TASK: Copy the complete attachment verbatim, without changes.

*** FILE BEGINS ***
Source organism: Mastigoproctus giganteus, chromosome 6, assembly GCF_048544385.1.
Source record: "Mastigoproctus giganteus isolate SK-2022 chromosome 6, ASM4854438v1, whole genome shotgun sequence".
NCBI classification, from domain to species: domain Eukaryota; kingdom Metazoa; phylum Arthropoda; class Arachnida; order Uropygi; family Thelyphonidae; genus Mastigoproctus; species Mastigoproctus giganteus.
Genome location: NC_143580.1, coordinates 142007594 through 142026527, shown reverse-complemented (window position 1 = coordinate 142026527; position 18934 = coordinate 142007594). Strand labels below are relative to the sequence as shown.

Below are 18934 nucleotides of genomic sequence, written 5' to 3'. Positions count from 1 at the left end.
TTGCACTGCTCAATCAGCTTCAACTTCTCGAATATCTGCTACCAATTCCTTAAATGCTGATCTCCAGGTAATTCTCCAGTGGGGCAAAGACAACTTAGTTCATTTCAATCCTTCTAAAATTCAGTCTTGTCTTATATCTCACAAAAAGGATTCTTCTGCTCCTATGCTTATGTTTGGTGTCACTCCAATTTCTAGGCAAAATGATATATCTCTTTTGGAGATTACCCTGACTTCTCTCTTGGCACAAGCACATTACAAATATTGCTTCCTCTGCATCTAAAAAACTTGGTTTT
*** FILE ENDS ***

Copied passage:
Source organism: Mastigoproctus giganteus, chromosome 6, assembly GCF_048544385.1.
Source record: "Mastigoproctus giganteus isolate SK-2022 chromosome 6, ASM4854438v1, whole genome shotgun sequence".
NCBI classification, from domain to species: domain Eukaryota; kingdom Metazoa; phylum Arthropoda; class Arachnida; order Uropygi; family Thelyphonidae; genus Mastigoproctus; species Mastigoproctus giganteus.
Genome location: NC_143580.1, coordinates 142007594 through 142026527, shown reverse-complemented (window position 1 = coordinate 142026527; position 18934 = coordinate 142007594). Strand labels below are relative to the sequence as shown.

Below are 18934 nucleotides of genomic sequence, written 5' to 3'. Positions count from 1 at the left end.
TTGCACTGCTCAATCAGCTTCAACTTCTCGAATATCTGCTACCAATTCCTTAAATGCTGATCTCCAGGTAATTCTCCAGTGGGGCAAAGACAACTTAGTTCATTTCAATCCTTCTAAAATTCAGTCTTGTCTTATATCTCACAAAAAGGATTCTTCTGCTCCTATGCTTATGTTTGGTGTCACTCCAATTTCTAGGCAAAATGATATATCTCTTTTGGAGATTACCCTGACTTCTCTCTTGGCACAAGCACATTACAAATATTGCTTCCTCTGCATCTAAAAAACTTGGTTTT